August 20, 2017

Chimpanzees and Man – who is apeing who?

With more than a century to have got used to the notion that man and the other living apes had a common ancestor in the not so distant past, it is no longer astonishing when molecular biology shows that the DNA content—and presumably the genetic material—of chimpanzees and man differs by no more than a few percentage points. Yet for all the similarities lying at the heart of cells, many people still cherish the idea that man is something special by virtue not simply of his increased intelligence but also through his possession of a soul—an attribute not apparently shared with the rest of creation. In that respect Jane Goodall’s incomparable study of chimpanzees in the wild, in the forests of Tanzania, must come as something of a rude awakening insofar as it demonstrates unequivocally how close we are in certain essential behavioural characteristics to our arboreal cousins.

Jane Goodall has watched her groups of chimpanzees for some 25 years, and seen them go through a whole range of experiences. She has seen them foraging for food, and was able to report how they can fashion tools for catching termites, when the baboons sharing the same habitat had to rely on termites scurrying around out of the nest to catch them. She has seen her chimpanzees pick up heavy sticks to use as weapons to threaten and chase away baboons twice their size. She has watched as chimpanzees, working as a group have captured young baboons which they have then devoured.

She has also observed an incredible spectrum of behaviour ranging from that which we in our own civilized societies would call normal, to that which is patently aberrant or even delinquent, all encompassed in one group of many individuals. The young male chimpanzee who clung to the breasts of his ageing mother, even though the time had long since passed for him to have become independent and even though his mother had again given birth, was one poignant story, ending first in the disappearance of the new born, then in the death, presumably through old age of the mother, and finally in the pining away of the youngster in obvious mourning of his dead parent.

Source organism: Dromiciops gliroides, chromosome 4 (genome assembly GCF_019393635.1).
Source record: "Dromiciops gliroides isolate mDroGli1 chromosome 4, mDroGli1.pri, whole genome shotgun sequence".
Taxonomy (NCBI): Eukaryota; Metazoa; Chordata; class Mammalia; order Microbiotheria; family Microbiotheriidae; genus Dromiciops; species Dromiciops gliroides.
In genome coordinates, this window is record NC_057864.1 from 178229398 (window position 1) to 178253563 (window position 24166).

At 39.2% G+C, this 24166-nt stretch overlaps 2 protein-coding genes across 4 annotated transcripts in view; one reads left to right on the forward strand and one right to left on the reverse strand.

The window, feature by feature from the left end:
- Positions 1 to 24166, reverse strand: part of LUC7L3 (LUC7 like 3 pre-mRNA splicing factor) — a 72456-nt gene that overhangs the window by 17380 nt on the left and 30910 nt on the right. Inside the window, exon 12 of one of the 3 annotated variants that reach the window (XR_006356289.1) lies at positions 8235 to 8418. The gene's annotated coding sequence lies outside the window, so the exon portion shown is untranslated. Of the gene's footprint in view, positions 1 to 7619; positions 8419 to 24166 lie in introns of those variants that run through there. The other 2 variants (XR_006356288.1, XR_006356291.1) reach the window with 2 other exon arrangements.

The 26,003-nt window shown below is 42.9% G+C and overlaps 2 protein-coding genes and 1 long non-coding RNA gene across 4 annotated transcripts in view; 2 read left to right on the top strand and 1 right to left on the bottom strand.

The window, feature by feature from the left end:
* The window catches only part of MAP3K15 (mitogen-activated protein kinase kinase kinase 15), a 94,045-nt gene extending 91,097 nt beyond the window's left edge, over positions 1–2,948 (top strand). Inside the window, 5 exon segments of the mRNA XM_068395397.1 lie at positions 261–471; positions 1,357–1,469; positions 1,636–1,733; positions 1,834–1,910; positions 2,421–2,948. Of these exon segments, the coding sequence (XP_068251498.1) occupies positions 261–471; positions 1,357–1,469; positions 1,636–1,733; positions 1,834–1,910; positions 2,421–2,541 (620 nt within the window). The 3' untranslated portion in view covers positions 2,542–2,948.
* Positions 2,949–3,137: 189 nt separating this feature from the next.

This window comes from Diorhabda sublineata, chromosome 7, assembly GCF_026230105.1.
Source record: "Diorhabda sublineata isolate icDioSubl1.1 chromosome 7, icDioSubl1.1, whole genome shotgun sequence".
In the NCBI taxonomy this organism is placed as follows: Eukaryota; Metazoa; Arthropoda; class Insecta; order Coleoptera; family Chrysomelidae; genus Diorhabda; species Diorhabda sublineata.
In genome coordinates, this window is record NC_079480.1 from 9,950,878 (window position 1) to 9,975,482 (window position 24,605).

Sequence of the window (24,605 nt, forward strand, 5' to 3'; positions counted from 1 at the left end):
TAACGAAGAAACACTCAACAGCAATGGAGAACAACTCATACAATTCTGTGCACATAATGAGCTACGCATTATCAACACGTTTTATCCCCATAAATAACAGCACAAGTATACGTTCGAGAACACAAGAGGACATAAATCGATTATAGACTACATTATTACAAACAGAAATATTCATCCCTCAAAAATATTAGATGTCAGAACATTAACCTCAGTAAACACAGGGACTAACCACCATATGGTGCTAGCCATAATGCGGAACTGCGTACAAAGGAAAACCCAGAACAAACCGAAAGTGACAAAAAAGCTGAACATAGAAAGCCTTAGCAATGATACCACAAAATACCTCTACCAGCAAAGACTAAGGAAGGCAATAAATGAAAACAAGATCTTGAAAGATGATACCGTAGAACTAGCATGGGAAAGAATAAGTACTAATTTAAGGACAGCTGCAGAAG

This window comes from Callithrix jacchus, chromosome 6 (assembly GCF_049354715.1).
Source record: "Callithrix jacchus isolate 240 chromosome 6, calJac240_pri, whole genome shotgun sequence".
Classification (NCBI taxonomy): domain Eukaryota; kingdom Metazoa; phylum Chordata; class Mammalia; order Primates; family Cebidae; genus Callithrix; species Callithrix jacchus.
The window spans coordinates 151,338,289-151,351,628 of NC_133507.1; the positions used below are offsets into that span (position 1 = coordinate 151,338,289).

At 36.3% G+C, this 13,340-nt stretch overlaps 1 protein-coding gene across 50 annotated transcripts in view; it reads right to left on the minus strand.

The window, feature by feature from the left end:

Another mother had a penchant for eating the newborn of other chimpanzees, invoking the help of her adolescent daughter to wrench away the infant from its own mother’s clutches. According to Goodhall, the infantophagic mother must have devoured a considerable number of baby chimpanzees, a particularly unhealthy habit given that chimpanzees are slow to breed.

But perhaps the most disturbing behaviour of all came about after the group she had been studying for many years split into two, one group moving off into another part of the forest. Some years after the split, members of the group that had moved away invaded their old habitat and working as a gang, methodically set about isolating the males who had remained and grown up there, beating them down and in many instances killing them.

That internercine war, so reminiscent of our own aggressive history, would seem to indicate a common link, innate certainly to both the chimpanzees and man, if not to other primates. The difference, admittedly of momentous consequence, is that man has fashioned tools and weapons of such devastating power that he does not simply obliterate his enemies and rivals but the entire environment in which they live as well. If man has a soul and the chimpanzee does not, that possession does not unfortunately appear to make man, taken as a whole, into a better creature and one who can keep his aggressive tendencies under lock and key.